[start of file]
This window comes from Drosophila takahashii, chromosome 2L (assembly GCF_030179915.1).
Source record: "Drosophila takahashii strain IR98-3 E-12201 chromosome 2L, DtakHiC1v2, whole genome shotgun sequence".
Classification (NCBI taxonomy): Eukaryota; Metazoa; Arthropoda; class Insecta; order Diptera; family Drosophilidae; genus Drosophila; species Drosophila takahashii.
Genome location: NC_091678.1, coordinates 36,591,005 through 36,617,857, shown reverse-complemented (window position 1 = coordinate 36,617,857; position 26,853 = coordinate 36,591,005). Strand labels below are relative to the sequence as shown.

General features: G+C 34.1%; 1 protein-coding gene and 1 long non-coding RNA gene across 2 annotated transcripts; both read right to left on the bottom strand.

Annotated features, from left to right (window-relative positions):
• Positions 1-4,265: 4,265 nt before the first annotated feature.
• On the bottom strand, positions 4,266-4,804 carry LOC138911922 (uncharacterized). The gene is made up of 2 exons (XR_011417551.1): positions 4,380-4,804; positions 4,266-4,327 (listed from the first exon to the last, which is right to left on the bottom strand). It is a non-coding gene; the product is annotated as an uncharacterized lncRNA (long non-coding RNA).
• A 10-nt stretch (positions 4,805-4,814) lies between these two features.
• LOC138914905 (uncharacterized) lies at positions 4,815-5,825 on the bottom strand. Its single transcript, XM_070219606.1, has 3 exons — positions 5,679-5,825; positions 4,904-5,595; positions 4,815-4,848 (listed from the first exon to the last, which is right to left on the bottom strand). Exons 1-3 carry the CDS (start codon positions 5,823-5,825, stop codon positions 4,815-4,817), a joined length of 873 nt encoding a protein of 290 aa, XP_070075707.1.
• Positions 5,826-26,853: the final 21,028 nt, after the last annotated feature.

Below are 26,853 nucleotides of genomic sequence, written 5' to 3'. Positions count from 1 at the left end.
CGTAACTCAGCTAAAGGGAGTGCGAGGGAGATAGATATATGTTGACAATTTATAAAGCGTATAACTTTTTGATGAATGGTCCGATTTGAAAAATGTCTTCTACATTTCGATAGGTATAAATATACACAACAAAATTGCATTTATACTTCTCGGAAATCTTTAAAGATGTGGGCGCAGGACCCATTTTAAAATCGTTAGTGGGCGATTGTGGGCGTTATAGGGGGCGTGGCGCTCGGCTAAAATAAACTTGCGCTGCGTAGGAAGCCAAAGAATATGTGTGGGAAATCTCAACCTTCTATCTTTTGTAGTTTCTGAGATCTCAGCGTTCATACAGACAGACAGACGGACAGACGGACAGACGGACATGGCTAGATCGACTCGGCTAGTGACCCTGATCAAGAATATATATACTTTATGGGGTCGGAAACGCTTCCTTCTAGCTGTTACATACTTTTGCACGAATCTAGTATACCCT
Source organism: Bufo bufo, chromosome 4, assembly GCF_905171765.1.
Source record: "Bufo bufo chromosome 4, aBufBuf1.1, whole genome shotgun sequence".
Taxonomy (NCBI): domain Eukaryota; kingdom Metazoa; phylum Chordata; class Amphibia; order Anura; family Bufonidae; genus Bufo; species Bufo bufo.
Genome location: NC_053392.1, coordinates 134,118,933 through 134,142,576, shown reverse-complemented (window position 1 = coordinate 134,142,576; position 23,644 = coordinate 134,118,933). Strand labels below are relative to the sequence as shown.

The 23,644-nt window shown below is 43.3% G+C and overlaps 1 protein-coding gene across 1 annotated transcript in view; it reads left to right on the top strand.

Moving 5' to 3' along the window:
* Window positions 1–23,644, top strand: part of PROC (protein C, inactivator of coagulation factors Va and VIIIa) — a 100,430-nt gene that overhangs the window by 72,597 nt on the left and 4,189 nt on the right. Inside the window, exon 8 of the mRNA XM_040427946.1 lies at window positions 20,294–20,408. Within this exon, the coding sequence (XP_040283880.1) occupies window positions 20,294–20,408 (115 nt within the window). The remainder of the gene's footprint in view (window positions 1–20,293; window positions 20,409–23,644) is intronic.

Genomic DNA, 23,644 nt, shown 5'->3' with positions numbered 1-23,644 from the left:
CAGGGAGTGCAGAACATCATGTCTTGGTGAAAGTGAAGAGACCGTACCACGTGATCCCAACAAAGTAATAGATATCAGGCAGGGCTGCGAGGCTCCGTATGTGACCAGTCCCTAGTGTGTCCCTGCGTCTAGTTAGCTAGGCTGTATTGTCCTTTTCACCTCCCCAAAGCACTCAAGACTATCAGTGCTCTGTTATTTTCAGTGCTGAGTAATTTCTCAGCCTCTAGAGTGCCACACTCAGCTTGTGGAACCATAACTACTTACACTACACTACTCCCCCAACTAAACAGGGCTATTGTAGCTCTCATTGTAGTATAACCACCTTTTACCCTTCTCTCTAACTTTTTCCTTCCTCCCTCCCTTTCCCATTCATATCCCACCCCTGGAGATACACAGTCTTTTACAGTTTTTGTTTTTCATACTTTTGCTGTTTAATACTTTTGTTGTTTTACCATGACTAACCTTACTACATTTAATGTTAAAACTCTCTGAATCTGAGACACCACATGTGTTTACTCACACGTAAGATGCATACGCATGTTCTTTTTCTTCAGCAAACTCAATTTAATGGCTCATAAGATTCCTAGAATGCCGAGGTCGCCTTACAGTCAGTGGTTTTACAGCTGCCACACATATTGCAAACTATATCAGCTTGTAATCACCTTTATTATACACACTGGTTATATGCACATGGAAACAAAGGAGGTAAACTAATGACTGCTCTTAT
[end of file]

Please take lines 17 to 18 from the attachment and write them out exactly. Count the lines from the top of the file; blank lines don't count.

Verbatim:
Genome location: NC_053392.1, coordinates 134,118,933 through 134,142,576, shown reverse-complemented (window position 1 = coordinate 134,142,576; position 23,644 = coordinate 134,118,933). Strand labels below are relative to the sequence as shown.

The 23,644-nt window shown below is 43.3% G+C and overlaps 1 protein-coding gene across 1 annotated transcript in view; it reads left to right on the top strand.